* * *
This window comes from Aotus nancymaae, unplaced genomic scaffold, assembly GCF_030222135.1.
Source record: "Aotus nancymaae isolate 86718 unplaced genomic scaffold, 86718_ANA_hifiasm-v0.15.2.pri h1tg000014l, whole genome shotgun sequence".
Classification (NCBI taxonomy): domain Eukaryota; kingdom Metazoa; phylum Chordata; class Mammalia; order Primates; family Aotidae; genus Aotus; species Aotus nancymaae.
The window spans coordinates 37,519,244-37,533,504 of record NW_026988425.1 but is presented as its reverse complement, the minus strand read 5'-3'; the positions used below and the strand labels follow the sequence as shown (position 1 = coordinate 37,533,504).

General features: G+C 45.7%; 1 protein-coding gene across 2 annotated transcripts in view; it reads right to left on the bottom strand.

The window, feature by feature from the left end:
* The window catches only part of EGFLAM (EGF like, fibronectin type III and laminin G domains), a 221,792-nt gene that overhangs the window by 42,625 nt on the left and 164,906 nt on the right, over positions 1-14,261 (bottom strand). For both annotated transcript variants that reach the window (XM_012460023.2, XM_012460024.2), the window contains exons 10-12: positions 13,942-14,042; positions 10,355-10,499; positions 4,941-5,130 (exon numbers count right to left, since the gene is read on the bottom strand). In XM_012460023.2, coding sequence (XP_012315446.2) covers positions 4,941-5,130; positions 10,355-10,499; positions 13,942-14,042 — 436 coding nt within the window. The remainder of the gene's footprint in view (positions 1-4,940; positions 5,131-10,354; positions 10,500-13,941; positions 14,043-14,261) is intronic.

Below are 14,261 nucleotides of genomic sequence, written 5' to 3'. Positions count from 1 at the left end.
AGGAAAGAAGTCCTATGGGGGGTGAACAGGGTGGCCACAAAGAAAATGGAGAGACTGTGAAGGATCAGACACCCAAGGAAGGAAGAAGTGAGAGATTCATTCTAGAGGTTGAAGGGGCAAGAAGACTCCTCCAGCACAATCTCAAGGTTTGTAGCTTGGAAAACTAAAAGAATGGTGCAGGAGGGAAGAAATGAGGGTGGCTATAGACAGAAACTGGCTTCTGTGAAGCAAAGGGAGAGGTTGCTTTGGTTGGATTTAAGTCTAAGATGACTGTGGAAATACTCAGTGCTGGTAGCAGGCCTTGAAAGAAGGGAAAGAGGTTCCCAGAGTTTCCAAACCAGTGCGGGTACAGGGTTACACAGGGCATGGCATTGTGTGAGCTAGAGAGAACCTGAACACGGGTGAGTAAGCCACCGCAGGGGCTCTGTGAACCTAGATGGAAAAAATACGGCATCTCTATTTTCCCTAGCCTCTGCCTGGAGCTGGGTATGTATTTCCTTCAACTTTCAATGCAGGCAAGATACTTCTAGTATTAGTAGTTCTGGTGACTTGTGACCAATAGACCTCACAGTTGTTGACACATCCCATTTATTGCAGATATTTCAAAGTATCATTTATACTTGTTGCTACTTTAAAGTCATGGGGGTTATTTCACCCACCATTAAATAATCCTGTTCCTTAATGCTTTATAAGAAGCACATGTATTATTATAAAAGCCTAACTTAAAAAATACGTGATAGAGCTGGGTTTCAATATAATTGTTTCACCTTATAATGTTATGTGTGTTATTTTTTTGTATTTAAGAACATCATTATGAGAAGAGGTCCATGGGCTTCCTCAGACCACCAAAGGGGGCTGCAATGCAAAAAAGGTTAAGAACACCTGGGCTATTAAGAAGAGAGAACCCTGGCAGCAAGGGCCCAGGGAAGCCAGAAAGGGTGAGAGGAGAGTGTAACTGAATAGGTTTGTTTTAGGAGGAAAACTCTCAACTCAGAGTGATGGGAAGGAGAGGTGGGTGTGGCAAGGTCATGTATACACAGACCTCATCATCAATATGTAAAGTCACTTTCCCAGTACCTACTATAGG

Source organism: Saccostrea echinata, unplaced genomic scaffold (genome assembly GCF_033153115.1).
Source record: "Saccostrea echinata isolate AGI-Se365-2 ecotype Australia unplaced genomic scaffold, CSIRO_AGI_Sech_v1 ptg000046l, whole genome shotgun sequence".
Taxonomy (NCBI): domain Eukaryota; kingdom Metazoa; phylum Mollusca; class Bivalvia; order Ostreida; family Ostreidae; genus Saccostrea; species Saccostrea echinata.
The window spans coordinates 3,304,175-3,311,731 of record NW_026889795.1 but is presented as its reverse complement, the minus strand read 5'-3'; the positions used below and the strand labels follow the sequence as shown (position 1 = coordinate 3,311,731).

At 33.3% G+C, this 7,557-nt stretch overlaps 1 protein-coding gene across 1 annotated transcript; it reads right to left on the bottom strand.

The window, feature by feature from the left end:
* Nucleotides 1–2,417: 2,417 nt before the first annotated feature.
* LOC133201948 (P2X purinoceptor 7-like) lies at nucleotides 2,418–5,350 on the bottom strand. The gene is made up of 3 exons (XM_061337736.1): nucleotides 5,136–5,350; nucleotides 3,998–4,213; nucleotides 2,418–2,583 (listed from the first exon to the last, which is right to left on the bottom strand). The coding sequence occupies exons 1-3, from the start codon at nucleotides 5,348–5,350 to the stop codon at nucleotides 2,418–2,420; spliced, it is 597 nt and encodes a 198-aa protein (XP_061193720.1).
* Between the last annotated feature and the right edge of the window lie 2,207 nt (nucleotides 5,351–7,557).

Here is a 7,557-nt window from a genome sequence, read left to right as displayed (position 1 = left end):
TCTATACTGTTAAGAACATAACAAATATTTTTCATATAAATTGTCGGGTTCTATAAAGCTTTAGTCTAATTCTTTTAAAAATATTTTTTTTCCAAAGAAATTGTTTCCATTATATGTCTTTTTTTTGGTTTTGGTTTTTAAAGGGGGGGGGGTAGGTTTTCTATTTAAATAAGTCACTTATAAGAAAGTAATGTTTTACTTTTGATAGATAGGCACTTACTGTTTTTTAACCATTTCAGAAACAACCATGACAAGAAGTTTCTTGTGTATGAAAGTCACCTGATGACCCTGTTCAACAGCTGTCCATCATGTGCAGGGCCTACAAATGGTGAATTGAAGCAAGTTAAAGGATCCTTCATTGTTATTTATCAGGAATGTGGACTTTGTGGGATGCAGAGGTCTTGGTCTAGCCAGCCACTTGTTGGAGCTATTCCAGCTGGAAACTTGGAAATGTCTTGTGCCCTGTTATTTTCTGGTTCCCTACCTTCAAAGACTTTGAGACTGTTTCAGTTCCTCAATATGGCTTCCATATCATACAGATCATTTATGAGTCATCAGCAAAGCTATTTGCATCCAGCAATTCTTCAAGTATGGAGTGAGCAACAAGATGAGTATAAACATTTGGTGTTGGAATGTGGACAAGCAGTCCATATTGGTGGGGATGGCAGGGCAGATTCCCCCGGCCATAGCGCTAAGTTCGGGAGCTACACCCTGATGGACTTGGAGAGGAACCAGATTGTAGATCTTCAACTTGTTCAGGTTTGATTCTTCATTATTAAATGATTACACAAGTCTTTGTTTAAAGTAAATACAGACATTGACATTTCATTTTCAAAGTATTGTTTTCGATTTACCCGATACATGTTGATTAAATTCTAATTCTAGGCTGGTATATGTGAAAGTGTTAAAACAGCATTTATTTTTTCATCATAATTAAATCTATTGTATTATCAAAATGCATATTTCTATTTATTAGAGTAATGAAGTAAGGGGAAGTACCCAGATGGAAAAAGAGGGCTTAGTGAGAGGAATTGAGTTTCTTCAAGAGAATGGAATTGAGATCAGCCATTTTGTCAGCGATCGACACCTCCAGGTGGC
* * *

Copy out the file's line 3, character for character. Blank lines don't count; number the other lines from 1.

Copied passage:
Classification (NCBI taxonomy): domain Eukaryota; kingdom Metazoa; phylum Chordata; class Mammalia; order Primates; family Aotidae; genus Aotus; species Aotus nancymaae.